Treating Kids This Flu Season

Children | | November 11, 2009 at 6:07 am
Photo by Shermeee.

Photo by Shermeee.

Concerned parents have been calling my office asking for advice on how to best treat their feverish, sniffling tots. Knowing what to look for will help you decide if home remedies are appropriate or if a visit to the doctor is in order. While it’s a natural instinct to give a sick child medicine, holding off at first is the best bet for their still developing immune systems.

“Illness is a natural part of life,” notes integrative pediatrician, Roy Steinbeck, “Suppressing symptoms at all costs is not a good idea.” When a pathogen invades the developing immune system, specialized memory cells are created to later recognize and ward off the invader. Parents will be happy to learn that about 80% of children’s immune related illnesses will heal on their own without the need for antibiotics.

Boost and protect your child’s immunity every single day

  • Supplement with vitamin C and vitamin D3. Both are available in convenient chewable and naturally sweetened forms. 
  • Eat plenty of superfoods rich in antioxidants
  • Exercise activates the immune system. Get them running, jumping, and bouncing!
  • Encourage frequent hand washing and keeping hands away from mouth
  • Wash toys and pacifiers frequently 
  • Give seasonal acupuncture treatments to protect and enhance immunity

Common ailments and what to do

The Common Cold: often begins with sore throat, a clear runny nose, body aches and fatigue. Fever or chills may be associated, although not as common as with flu. Here’s how to keep the cold from causing secondary respiratory infections:

Ear Infection: marked by continual pulling on earlobes, cranky behavior, congestion and a possible fever. What to do:

The flu: marked by fatigue, fever of 103-105 degrees, achy back and legs, nasal congestion, loss of appetite, possible nausea and vomiting. What to do:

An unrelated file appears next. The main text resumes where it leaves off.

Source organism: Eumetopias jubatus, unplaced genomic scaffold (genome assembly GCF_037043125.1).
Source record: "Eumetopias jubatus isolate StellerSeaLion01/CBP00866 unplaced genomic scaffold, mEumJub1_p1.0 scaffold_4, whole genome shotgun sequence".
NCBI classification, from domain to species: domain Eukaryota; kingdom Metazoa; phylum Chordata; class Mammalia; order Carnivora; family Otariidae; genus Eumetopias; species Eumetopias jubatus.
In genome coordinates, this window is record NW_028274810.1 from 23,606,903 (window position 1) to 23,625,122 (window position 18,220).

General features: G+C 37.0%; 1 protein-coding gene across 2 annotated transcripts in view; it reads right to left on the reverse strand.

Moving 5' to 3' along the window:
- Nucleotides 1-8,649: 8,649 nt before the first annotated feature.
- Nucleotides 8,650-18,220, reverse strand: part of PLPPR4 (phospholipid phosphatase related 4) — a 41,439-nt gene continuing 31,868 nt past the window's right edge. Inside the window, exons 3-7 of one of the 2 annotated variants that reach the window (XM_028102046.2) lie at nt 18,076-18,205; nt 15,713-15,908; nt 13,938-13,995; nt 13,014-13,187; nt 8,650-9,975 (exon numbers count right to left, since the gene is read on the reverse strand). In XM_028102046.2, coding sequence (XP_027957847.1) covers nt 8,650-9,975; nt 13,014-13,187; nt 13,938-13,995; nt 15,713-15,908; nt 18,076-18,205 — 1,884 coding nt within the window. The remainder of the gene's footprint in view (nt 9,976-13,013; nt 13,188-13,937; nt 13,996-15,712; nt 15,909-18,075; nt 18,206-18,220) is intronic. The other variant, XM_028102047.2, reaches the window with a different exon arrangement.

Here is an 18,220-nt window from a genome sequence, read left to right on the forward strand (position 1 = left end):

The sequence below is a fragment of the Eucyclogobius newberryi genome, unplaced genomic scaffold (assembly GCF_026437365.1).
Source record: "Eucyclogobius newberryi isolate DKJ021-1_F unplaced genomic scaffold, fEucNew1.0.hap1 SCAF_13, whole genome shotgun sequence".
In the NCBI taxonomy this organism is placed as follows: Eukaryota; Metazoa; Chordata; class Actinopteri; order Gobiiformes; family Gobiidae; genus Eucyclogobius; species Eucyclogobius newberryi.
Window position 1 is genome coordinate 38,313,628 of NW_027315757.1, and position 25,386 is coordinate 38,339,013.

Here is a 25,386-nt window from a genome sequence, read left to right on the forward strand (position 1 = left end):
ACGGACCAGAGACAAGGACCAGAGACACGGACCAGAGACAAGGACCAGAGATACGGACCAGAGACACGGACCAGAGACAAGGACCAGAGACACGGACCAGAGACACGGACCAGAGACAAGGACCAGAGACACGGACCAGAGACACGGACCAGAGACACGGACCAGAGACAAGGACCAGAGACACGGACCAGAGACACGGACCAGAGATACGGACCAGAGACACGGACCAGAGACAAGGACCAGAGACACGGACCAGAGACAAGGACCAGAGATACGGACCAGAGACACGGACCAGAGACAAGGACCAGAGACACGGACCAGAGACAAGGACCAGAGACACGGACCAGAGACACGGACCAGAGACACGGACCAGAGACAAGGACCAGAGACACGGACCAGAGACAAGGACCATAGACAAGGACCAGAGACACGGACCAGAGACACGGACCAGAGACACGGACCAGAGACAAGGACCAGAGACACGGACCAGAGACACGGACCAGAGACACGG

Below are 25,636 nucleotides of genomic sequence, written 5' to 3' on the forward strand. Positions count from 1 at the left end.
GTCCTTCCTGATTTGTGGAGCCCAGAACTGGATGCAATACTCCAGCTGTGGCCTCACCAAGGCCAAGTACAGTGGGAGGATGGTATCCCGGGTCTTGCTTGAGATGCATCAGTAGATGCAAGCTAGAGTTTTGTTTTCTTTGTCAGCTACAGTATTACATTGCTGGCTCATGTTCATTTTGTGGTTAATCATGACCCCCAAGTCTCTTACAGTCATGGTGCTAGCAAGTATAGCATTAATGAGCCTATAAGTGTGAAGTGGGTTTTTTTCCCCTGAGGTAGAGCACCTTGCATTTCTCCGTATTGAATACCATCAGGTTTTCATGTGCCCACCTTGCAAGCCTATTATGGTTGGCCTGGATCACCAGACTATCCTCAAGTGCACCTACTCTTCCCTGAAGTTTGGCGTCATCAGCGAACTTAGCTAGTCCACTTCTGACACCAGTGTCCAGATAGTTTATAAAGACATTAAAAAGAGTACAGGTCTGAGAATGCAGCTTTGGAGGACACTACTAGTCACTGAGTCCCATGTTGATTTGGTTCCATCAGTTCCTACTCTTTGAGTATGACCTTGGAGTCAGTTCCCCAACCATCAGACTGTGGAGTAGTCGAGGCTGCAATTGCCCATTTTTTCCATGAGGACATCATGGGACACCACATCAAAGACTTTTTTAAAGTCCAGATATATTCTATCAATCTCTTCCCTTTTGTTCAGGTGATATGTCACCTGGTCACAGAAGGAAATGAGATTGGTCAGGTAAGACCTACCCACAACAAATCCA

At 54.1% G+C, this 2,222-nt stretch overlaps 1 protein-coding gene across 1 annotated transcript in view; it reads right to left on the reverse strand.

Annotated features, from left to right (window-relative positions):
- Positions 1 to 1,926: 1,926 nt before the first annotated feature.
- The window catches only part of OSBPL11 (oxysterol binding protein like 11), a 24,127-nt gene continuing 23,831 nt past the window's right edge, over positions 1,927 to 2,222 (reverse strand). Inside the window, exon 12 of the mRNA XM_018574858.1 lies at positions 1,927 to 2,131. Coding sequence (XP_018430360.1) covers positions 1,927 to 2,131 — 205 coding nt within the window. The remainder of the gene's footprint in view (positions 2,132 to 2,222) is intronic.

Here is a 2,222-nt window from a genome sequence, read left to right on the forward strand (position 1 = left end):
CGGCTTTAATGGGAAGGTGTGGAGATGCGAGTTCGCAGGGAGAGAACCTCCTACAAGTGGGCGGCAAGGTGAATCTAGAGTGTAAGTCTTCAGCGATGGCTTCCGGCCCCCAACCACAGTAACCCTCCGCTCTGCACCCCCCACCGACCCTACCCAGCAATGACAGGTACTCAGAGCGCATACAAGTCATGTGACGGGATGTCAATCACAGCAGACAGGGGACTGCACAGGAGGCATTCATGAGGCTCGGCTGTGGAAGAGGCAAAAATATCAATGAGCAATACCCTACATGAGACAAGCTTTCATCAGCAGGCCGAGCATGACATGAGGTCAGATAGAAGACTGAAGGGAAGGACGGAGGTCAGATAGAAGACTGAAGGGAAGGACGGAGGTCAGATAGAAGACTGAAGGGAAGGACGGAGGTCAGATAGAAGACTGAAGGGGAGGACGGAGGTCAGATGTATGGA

• Homepathic oscillococcinum at the first signs and symptoms
  • Contact your child’s primary care physician to discuss the development of their symptoms and decide what plan of action is best for your child’s individual case.
  • Keep your child hydrated
  • Watch that fever! If the fever steadily rises or lasts for more than 3 days consider this serious and contact your physician.

What do all three of these have in common? They all tend to be viral in nature, meaning your child can skip a round of antibiotics this year.

To help know the difference, here’s a guide to distinguishing the signs and symptoms of bacteria and viruses. Remember, it’s best to err on the side of caution, so if you’re feeling unsure, seek the advice of your primary care physician. Bacteria  or Virus?


While some symptoms can overlap, these major signs and symptoms as a pattern will help you distinguish between the two.



  • Thicker, yellow or green secretions
  • Fever
  • Coughing of mucous
  • Swollen lymph nodes


  • Muscle aches
  • Runny nose
  • Headache
  • Dizziness
  • Cough


Still not sure or have questions? Don’t ever feel too shy to call your doc. All this aside, a little TLC goes a long way. Wrap your little one in a cozy blanket, place a washcloth on their forehead to soothe a fever, and spoon up some yummy home-made chicken or vegetable soup.

Like to look at the research? Pediatrics study cites ear drops more effective than other common treatments

ChristineChristine M. Dionese L.Ac. specializes in integrative medicine, medical journalism and was the VP of marketing at WellWire LLC. Visit her wellness and lifestyle blog, Reaching Beyond Now.

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  1. Patty says:

    I’m planning on collecting many of the suggested remedies and creating a cold/flu treatment “kit” just in case. Sourcing some of these remedies can be difficult when there aren’t many local stores carrying these products. Even if I could find them locally, I don’t want to be running out to gather it all up when I have a sick child to take care of. Who knows, maybe just getting it all together will be enough to keep the illnesses away, you know, like carrying an umbrella just in case.

  2. Putting a kit together is an excellent suggestion!

    When little ones are ailing it’s difficult to run out, so having remedies at your fingertips is best!

    I offer my patients a base kit and then build in remedies on a case by case basis. Ask your naturopathic or Chinese medical provider to assist in assembling a kit for your family!

  3. Hal M Kehew says:

    Very educational – always spread the word. Looking forward to an update. For too long now have I had the urge to begin with my personal blog. Suppose if I wait around any longer I’ll never take action. I’ll make sure to include you in my Blogroll. Thanks again!!